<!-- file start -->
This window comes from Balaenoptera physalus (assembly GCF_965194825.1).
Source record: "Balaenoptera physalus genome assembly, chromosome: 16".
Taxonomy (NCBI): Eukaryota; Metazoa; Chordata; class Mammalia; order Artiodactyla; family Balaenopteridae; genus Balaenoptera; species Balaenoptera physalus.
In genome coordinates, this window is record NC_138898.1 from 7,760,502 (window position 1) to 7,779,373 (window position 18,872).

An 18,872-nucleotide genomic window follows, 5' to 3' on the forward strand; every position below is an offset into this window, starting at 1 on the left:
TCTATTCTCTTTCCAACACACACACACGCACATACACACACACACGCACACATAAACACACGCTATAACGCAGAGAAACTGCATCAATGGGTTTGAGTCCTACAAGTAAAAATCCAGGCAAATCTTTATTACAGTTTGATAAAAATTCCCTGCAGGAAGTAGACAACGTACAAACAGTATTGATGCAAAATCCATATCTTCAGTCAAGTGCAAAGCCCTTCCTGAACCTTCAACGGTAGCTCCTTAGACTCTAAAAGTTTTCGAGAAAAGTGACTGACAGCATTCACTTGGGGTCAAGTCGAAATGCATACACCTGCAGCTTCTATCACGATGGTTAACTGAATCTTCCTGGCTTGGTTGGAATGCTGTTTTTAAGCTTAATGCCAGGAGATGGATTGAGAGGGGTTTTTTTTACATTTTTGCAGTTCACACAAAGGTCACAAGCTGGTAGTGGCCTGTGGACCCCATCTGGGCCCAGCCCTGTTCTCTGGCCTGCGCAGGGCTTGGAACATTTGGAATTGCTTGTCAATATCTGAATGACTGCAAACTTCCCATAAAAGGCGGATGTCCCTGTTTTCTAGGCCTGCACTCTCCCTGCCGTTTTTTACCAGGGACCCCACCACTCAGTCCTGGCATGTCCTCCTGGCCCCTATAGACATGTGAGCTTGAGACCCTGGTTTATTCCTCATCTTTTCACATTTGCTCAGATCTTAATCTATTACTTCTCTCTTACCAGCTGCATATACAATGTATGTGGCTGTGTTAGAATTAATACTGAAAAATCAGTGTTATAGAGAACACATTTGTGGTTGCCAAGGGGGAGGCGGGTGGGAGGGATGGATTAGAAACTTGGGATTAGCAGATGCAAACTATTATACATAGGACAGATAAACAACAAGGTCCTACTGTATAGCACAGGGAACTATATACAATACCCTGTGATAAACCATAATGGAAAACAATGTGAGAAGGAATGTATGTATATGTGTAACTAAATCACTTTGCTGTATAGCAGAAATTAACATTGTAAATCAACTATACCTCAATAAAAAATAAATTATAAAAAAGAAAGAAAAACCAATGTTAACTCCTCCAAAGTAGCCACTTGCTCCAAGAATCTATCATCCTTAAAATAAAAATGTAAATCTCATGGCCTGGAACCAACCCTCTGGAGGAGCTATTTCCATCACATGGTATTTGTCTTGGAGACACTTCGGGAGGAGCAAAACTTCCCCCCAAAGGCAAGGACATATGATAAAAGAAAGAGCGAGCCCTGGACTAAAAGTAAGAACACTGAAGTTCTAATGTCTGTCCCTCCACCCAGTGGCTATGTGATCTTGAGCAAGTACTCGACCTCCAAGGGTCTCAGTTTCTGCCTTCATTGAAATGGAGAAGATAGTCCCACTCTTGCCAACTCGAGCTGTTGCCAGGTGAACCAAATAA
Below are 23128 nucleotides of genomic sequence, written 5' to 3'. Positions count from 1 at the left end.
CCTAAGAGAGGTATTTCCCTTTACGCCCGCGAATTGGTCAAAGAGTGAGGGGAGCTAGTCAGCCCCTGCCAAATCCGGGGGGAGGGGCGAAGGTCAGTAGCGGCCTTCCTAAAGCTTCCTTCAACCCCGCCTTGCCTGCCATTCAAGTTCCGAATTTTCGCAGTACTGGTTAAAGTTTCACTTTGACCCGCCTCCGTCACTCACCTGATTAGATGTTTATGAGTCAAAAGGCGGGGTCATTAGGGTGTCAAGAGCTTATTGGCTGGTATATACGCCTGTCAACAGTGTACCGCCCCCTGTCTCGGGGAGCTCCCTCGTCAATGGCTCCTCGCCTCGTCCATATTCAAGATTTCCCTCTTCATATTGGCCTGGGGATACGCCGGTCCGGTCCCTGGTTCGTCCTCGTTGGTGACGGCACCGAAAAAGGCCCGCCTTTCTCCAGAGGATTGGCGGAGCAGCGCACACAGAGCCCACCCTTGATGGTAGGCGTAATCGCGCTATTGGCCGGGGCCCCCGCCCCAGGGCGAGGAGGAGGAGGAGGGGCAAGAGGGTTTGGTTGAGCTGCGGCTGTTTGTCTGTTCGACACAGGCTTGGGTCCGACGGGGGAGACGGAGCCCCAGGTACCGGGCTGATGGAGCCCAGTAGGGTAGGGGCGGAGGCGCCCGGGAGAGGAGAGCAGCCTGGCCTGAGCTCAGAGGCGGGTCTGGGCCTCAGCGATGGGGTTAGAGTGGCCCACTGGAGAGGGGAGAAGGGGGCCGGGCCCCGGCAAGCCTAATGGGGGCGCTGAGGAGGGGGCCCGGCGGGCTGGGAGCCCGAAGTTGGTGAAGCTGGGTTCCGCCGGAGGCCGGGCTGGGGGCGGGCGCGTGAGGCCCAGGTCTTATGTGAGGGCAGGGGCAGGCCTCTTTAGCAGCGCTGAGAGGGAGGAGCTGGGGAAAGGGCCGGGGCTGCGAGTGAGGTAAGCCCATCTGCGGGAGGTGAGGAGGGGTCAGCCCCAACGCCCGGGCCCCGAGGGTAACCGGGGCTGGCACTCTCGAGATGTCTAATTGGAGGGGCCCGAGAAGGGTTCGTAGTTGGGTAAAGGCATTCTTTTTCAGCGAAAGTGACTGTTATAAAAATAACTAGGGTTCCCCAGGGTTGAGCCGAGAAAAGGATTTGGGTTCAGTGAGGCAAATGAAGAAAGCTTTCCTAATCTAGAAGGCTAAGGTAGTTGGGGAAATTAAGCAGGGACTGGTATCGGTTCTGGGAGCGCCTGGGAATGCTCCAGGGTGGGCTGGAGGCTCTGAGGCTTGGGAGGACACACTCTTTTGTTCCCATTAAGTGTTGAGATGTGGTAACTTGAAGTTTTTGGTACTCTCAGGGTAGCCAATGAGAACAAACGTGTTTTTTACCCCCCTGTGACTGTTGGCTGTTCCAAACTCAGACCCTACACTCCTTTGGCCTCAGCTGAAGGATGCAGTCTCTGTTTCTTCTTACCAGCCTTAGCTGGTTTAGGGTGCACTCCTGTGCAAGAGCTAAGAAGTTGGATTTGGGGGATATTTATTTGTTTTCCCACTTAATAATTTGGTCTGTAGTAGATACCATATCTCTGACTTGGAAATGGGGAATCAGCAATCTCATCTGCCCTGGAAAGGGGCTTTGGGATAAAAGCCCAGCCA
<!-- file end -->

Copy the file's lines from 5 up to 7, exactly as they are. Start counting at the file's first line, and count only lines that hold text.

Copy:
An 18,872-nucleotide genomic window follows, 5' to 3' on the forward strand; every position below is an offset into this window, starting at 1 on the left:
TCTATTCTCTTTCCAACACACACACACGCACATACACACACACACGCACACATAAACACACGCTATAACGCAGAGAAACTGCATCAATGGGTTTGAGTCCTACAAGTAAAAATCCAGGCAAATCTTTATTACAGTTTGATAAAAATTCCCTGCAGGAAGTAGACAACGTACAAACAGTATTGATGCAAAATCCATATCTTCAGTCAAGTGCAAAGCCCTTCCTGAACCTTCAACGGTAGCTCCTTAGACTCTAAAAGTTTTCGAGAAAAGTGACTGACAGCATTCACTTGGGGTCAAGTCGAAATGCATACACCTGCAGCTTCTATCACGATGGTTAACTGAATCTTCCTGGCTTGGTTGGAATGCTGTTTTTAAGCTTAATGCCAGGAGATGGATTGAGAGGGGTTTTTTTTACATTTTTGCAGTTCACACAAAGGTCACAAGCTGGTAGTGGCCTGTGGACCCCATCTGGGCCCAGCCCTGTTCTCTGGCCTGCGCAGGGCTTGGAACATTTGGAATTGCTTGTCAATATCTGAATGACTGCAAACTTCCCATAAAAGGCGGATGTCCCTGTTTTCTAGGCCTGCACTCTCCCTGCCGTTTTTTACCAGGGACCCCACCACTCAGTCCTGGCATGTCCTCCTGGCCCCTATAGACATGTGAGCTTGAGACCCTGGTTTATTCCTCATCTTTTCACATTTGCTCAGATCTTAATCTATTACTTCTCTCTTACCAGCTGCATATACAATGTATGTGGCTGTGTTAGAATTAATACTGAAAAATCAGTGTTATAGAGAACACATTTGTGGTTGCCAAGGGGGAGGCGGGTGGGAGGGATGGATTAGAAACTTGGGATTAGCAGATGCAAACTATTATACATAGGACAGATAAACAACAAGGTCCTACTGTATAGCACAGGGAACTATATACAATACCCTGTGATAAACCATAATGGAAAACAATGTGAGAAGGAATGTATGTATATGTGTAACTAAATCACTTTGCTGTATAGCAGAAATTAACATTGTAAATCAACTATACCTCAATAAAAAATAAATTATAAAAAAGAAAGAAAAACCAATGTTAACTCCTCCAAAGTAGCCACTTGCTCCAAGAATCTATCATCCTTAAAATAAAAATGTAAATCTCATGGCCTGGAACCAACCCTCTGGAGGAGCTATTTCCATCACATGGTATTTGTCTTGGAGACACTTCGGGAGGAGCAAAACTTCCCCCCAAAGGCAAGGACATATGATAAAAGAAAGAGCGAGCCCTGGACTAAAAGTAAGAACACTGAAGTTCTAATGTCTGTCCCTCCACCCAGTGGCTATGTGATCTTGAGCAAGTACTCGACCTCCAAGGGTCTCAGTTTCTGCCTTCATTGAAATGGAGAAGATAGTCCCACTCTTGCCAACTCGAGCTGTTGCCAGGTGAACCAAATAA
Below are 23128 nucleotides of genomic sequence, written 5' to 3'. Positions count from 1 at the left end.